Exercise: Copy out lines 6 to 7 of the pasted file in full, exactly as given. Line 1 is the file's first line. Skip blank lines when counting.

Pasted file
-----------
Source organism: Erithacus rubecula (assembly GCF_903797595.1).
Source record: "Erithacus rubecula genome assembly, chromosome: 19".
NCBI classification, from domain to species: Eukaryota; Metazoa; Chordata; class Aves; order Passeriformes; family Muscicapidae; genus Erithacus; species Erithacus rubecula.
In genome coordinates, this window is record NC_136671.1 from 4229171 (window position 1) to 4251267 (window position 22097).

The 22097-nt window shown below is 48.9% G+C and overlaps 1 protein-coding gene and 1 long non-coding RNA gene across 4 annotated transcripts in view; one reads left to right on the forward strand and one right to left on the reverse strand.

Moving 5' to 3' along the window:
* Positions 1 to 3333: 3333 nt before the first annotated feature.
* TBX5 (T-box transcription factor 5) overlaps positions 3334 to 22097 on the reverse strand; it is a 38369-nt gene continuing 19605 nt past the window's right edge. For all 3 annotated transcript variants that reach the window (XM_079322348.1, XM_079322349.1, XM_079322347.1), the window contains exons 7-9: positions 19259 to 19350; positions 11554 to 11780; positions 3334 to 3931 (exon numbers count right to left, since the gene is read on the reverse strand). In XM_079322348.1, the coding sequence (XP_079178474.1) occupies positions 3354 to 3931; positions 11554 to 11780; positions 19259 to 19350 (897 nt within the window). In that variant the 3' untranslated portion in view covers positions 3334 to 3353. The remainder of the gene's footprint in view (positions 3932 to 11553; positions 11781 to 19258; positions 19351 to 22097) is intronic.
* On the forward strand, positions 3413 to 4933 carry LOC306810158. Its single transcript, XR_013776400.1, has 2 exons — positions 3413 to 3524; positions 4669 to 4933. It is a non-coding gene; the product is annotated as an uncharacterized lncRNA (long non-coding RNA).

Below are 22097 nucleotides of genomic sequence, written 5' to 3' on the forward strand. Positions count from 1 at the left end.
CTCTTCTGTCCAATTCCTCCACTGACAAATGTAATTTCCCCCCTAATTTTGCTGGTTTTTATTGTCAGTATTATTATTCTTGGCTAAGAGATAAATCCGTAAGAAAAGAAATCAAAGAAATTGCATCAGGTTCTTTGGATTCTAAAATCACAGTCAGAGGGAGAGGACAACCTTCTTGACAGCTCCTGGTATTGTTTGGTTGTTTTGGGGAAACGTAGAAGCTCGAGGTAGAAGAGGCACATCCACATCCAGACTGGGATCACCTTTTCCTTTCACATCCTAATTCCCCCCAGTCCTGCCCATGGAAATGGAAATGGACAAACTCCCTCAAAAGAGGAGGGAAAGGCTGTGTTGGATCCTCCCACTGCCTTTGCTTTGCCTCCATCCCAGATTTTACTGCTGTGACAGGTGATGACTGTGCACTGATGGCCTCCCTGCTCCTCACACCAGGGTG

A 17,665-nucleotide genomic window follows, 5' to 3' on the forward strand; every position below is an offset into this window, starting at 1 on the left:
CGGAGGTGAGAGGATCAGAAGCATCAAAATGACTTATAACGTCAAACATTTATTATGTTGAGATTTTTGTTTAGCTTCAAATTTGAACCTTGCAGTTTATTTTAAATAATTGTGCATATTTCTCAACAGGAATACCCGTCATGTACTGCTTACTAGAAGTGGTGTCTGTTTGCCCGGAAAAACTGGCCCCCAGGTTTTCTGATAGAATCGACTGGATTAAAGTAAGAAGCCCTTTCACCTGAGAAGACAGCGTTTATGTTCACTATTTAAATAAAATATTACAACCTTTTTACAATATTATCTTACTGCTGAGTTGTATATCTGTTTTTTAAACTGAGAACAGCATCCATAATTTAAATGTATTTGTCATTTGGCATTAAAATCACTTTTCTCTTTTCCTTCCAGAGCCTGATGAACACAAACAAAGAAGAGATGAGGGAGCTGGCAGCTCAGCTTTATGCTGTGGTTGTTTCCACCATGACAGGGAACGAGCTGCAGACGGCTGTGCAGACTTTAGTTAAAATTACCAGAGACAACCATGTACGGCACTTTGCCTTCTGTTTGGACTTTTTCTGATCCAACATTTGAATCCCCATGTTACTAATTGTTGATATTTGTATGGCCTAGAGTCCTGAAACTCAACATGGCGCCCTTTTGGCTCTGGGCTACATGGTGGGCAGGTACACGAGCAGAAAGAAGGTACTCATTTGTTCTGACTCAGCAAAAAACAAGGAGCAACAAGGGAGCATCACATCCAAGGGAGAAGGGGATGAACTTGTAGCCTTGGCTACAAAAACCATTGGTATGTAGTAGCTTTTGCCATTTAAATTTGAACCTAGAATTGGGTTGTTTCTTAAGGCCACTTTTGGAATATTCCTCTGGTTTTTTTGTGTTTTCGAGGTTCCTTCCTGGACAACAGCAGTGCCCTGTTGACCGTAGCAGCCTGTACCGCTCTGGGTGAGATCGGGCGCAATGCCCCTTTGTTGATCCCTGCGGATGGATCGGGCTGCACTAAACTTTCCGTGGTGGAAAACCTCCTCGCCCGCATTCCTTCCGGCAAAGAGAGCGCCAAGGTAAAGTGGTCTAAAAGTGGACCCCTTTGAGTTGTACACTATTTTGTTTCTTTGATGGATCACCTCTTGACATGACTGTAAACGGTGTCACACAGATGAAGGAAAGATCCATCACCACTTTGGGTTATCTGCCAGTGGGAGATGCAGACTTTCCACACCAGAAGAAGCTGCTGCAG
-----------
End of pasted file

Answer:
Moving 5' to 3' along the window:
* Positions 1 to 3333: 3333 nt before the first annotated feature.